Recent advances regarding commensals in the gastrointestinal tract point to an intimate “accessory” organ status. To study the cross-talk that an accessory organ must have, the Piletz laboratory began in 2014 developing a three-dimensional (3D) in vitro co-culture model system, whereby two differentiated cell lines are juxtaposed along with “luminal” contents. The model uses differentiated C2BBe1 cell line enterocytes grown to confluency on polycarbonate filters with 0.4 µm pores over-layered atop SH-SY5Y cell line neurons to study cross-talk from either the lumen-side or the neuron-side. The focus is on an endogenous molecule, agmatine (1-amino-4-guanidobutane), made by gut bacteria at millimolar concentrations in the mucosa of the small intestine—yet in the brain known to be a neurotransmitter. Starting with each individual cell line in standard mono-cultures, agmatine was added at varying doses and varying times to replicate what is essentially dogma to the agmatine field, that of being anti-proliferative to all mammalian cells. Above 1 mM agmatine, the predicted anti-proliferative response was realized as a non-toxic, non-divisional state sustained for at least 4 days from single dosing. Moving to the 3D co-culture system, wherein the C2BBe1 cells were differentiated as per high transepithelial electrical resistance (TEER) over a 24-hour equilibration period, it was expected that agmatine would again be anti-proliferative. Yet, apical agmatine appeared to exert a pro-proliferative effect starting as low as 0.002 mM. A parallel decline in metabolism per SH-SY5Y cell was found using the color dye reaction of 3-(4,5-dimethylthiazol-2-yl)-2,5-diphenyltetrazolium bromide (MTT). It was therefore hypothesized that apical agmatine had caused the C2BBe1 cells to secrete a growth signal(s) impacting the underlying SH-SY5Y cells; and to test this, conditioned basal media collected from just C2BBe1 cells grown 4 days in the presence of apical 2 mM agmatine was taken to replace the media of naïve SH-SY5Y cells growing in log phase mono-cultures. The expectation was that growth factors would be carried over, but to the contrary, an anti-proliferative response emerged from the conditioned media, mirroring the earlier studies with agmatine in mono-cultures. Cellular lysates were also prepared from treated cells exposed for 24 h to 2 mM agmatine, and these were probed on immune-blots to assess if any of 32 common receptor tyrosine kinases had phosphorylated /activated post-addition of apical mM agmatine. No evidence was obtained that agmatine (mM apical) had elicited such flags of cell activation. Next, the 3D co-culture condition was re-run for longer periods and with more controls, and from this came the realization that the model had hidden the existence of an anti-proliferative response from the C2BBe1 cells before agmatine was even added. In short, the starting hypothesis was disproven, but in doing so it was realized that micromolar apical agmatine is able to rejuvenate a cytostasis rendered by the C2BBe1 co-culturing. Two fundamentally different mechanisms must be invoked by agmatine, because the concentrations of agmatine at which these two processes occurred were 500-fold different (0.002 mM for the reversal of cytostasis vs. 1 mM for anti-proliferative, respectively). In summary, any microbial dysbiosis involving agmatine-producing bacteria is likely to act through two molecular signaling mechanisms from the “accessory” organ bacteria to enteric nervous system.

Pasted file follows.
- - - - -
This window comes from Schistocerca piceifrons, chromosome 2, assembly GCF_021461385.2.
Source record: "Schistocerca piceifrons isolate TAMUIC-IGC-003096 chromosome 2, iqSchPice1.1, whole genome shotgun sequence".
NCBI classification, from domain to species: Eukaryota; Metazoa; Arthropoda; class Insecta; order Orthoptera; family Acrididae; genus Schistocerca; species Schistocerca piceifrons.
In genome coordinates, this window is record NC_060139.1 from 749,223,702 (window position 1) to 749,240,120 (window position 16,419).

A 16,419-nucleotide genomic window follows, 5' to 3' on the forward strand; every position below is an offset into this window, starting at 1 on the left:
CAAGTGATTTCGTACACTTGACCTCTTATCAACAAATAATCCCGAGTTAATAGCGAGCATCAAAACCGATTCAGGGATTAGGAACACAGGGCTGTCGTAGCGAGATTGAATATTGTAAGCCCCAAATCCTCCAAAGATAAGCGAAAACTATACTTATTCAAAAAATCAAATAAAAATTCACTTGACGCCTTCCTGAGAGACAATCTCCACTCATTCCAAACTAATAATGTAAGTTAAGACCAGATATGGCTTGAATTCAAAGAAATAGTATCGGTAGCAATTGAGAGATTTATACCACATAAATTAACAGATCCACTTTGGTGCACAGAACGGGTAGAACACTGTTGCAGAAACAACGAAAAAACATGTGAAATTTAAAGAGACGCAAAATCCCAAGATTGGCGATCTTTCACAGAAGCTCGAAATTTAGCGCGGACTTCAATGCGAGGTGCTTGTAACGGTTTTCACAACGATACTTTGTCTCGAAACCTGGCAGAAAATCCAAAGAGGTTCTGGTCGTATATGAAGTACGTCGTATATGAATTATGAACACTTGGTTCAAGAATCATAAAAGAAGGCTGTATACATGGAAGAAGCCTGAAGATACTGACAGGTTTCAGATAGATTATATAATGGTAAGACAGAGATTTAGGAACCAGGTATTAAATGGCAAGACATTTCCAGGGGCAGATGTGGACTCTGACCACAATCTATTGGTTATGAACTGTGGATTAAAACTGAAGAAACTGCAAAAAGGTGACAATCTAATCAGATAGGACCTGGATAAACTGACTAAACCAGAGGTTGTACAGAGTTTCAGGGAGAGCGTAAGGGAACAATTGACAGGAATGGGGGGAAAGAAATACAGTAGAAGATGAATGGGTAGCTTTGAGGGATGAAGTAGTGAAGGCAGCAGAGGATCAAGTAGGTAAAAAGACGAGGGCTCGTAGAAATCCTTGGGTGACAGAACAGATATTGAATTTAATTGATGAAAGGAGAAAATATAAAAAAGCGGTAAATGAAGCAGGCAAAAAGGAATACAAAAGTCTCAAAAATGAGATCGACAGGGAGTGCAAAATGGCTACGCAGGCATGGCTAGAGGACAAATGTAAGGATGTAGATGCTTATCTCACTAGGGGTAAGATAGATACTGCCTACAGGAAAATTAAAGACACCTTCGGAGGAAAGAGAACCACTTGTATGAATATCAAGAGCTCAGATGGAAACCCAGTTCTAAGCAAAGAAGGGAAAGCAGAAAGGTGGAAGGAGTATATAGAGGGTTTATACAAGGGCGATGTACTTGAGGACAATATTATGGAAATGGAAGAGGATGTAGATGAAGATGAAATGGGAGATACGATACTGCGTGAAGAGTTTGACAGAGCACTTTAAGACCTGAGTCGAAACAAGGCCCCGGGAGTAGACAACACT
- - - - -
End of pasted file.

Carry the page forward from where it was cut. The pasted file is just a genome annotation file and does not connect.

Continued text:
|Advisor:||Piletz, John E.|
|Commitee:||Bourassa, Erick A., Reiken, Angela W.|
|School Location:||United States -- Mississippi|
|Source:||MAI 57/04M(E), Masters Abstracts International|
|Subjects:||Neurosciences, Cellular biology, Developmental biology|
|Keywords:||Agmatine, Caco-2, Co-culture, Enteric nervous sytem, Probiotics, SH-SY5Y|
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